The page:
SALT Blawg – State and Local Tax Blog
State and Local Tax ("SALT") issues require state and local tax knowledge. Chamberlain Hrdlicka's SALT Blawg provides exactly that knowledge with news updates and commentary about state and local tax issues.
You can expect to find relevant information about topics such as income (corporate and personal) tax, franchise tax, sales and use tax, property (real and personal) tax, fuel tax, capital stock tax, bank tax, gross receipts tax and withholding tax. SALT Blawg, offers tax talk for tax pros… in your neighborhood.
Chamberlain Hrdlicka Blawgs
On June 15, 2011, the California Legislature followed an increasing number of states in passing an "Amazon" bill. The California Bill, like many of its predecessors, is attempting to expand its authority to require out-of-state online retailers, such as Amazon, to collect sales tax on online purchases made by in-state residents and still comply with the constitutional requirement that the online retailer has a "physical presence" in the state. According to the Bill, and similar bills, a physical presence includes the physical presence of the online retailer's "affiliates" – i.e., in-state Website operators who place ads or banners on their website for out-of-state online retailers and receive a commission or other type of compensation when customers make purchases via the ads. The bill was forwarded to Governor Jerry Brown for approval or veto.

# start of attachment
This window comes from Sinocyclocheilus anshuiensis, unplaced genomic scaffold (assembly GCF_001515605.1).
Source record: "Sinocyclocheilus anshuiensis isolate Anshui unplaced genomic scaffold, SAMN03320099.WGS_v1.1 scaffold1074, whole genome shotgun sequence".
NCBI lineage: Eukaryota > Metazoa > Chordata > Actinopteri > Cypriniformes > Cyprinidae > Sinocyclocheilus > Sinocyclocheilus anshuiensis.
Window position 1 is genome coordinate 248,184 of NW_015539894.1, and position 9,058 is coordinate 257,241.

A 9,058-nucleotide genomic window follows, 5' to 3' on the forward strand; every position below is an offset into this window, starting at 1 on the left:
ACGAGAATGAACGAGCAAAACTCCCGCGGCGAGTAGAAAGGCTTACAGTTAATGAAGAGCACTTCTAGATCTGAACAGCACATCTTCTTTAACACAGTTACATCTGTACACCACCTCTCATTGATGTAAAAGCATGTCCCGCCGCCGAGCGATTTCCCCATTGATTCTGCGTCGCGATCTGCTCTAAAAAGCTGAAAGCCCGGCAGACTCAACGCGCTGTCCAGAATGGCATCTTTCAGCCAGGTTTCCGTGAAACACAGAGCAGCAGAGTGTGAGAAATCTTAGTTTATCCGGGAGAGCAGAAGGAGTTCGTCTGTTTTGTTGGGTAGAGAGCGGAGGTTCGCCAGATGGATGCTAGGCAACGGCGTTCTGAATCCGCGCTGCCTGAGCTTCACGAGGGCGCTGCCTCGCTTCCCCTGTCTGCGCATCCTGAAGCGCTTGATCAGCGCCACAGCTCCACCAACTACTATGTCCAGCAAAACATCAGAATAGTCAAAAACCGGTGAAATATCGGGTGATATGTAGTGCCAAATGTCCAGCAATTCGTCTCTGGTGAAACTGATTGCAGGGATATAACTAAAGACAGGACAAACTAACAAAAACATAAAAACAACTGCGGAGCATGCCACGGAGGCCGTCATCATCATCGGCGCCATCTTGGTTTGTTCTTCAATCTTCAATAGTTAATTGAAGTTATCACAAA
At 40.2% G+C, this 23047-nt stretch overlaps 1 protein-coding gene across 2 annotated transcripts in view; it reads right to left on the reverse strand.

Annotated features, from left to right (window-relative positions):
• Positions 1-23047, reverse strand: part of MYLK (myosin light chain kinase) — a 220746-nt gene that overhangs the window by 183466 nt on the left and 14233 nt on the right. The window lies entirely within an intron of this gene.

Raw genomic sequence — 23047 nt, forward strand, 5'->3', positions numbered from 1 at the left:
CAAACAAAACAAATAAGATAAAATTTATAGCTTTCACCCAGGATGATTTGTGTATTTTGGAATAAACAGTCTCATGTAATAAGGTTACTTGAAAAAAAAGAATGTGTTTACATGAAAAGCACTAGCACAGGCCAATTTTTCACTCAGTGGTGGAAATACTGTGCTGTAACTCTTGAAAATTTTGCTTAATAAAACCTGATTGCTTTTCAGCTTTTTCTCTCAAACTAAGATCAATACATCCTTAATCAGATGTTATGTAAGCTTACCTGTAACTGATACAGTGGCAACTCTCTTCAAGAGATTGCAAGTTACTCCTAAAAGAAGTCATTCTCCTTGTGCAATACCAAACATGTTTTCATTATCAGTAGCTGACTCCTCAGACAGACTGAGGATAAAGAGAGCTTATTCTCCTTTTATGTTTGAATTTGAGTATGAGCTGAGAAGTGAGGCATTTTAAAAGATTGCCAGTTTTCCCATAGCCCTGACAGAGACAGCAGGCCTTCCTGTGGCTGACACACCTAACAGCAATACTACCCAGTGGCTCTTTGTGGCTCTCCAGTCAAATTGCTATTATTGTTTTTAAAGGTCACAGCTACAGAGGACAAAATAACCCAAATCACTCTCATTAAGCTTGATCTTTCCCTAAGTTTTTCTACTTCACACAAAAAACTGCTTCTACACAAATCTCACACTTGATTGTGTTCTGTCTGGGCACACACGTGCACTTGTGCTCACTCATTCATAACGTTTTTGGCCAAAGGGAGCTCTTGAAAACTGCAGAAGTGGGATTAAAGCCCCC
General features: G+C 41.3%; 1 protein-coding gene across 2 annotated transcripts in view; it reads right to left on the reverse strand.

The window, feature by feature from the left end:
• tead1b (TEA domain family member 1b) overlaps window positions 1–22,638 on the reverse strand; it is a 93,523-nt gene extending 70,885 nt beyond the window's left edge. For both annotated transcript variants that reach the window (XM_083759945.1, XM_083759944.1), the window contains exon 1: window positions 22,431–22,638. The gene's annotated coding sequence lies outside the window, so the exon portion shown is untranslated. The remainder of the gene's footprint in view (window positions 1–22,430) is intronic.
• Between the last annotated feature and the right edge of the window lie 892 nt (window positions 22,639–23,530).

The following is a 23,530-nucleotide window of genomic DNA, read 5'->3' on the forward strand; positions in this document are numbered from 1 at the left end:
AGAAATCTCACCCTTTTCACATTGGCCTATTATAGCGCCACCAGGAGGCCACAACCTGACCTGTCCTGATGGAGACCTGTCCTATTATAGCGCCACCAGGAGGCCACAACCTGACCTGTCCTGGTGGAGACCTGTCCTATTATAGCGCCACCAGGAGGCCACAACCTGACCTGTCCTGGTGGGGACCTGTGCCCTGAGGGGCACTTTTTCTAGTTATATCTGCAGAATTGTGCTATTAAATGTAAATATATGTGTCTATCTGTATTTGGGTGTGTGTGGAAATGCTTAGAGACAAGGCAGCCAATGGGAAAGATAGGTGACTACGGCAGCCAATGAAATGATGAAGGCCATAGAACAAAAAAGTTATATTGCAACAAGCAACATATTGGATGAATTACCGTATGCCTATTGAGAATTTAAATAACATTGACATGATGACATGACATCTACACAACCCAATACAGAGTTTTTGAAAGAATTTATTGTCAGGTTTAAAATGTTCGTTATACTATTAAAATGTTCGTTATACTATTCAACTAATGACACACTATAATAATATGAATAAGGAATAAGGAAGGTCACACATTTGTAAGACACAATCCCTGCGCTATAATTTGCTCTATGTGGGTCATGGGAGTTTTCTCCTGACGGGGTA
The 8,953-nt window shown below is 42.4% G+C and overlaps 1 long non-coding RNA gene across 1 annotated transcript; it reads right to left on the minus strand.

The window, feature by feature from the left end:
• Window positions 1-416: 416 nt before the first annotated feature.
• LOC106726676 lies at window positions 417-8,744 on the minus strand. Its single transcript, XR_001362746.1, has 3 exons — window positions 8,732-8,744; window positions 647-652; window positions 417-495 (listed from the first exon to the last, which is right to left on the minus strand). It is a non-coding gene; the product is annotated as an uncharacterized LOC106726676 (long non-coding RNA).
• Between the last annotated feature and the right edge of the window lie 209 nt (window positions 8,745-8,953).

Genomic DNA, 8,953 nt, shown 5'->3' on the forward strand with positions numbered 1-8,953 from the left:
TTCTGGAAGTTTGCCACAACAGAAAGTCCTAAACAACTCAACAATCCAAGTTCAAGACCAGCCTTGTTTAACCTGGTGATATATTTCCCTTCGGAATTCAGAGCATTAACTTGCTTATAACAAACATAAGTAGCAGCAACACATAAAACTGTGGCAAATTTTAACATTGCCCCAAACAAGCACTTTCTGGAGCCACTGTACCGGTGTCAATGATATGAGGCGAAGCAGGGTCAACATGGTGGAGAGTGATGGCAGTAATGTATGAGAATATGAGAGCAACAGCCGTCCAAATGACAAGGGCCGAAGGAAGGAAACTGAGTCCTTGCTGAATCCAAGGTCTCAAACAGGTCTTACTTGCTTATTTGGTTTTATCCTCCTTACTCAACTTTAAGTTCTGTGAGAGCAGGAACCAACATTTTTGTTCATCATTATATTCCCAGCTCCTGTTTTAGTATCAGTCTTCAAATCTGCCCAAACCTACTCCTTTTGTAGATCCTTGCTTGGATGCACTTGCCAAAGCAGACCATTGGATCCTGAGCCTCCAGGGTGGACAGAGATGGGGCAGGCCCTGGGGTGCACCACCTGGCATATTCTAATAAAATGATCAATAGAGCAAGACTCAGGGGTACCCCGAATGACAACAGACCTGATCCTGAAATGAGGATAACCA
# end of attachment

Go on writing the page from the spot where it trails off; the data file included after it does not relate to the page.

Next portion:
During 2009, Governor Schwarzenegger vetoed a similar Amazon bill after Amazon.com and Overstock.com threatened to discontinue their affiliate associations within the state. In other states that have passed similar Amazon laws, Amazon.com, Overstock.com and other online retailers have responded by eliminating all affiliate connections within the state. Amazon.com alone currently has 10,000 affiliates inCalifornia. The unanswered question is whether Amazon's (and other online retailers') disassociation with "affiliates" will reduce income taxes paid by the affiliates by more than the use taxes being collected pursuant to the Bill.
Connecticut is facing potential problems of its own relating to its enactment of an Amazon law. In response to the Governor's May 4th passage of the law, during June Amazon announced its intention to cut all ties with its Connecticut based affiliates by the commencement date of the legislation, July 1st. On June 7th, the General Assembly passed a budget update bill, which would change the effective date of the Amazon law from July 1st to May 4th. Connecticut could face legal action if it attempts to retroactively force online retailer's to collect sales taxes based upon the updated bill.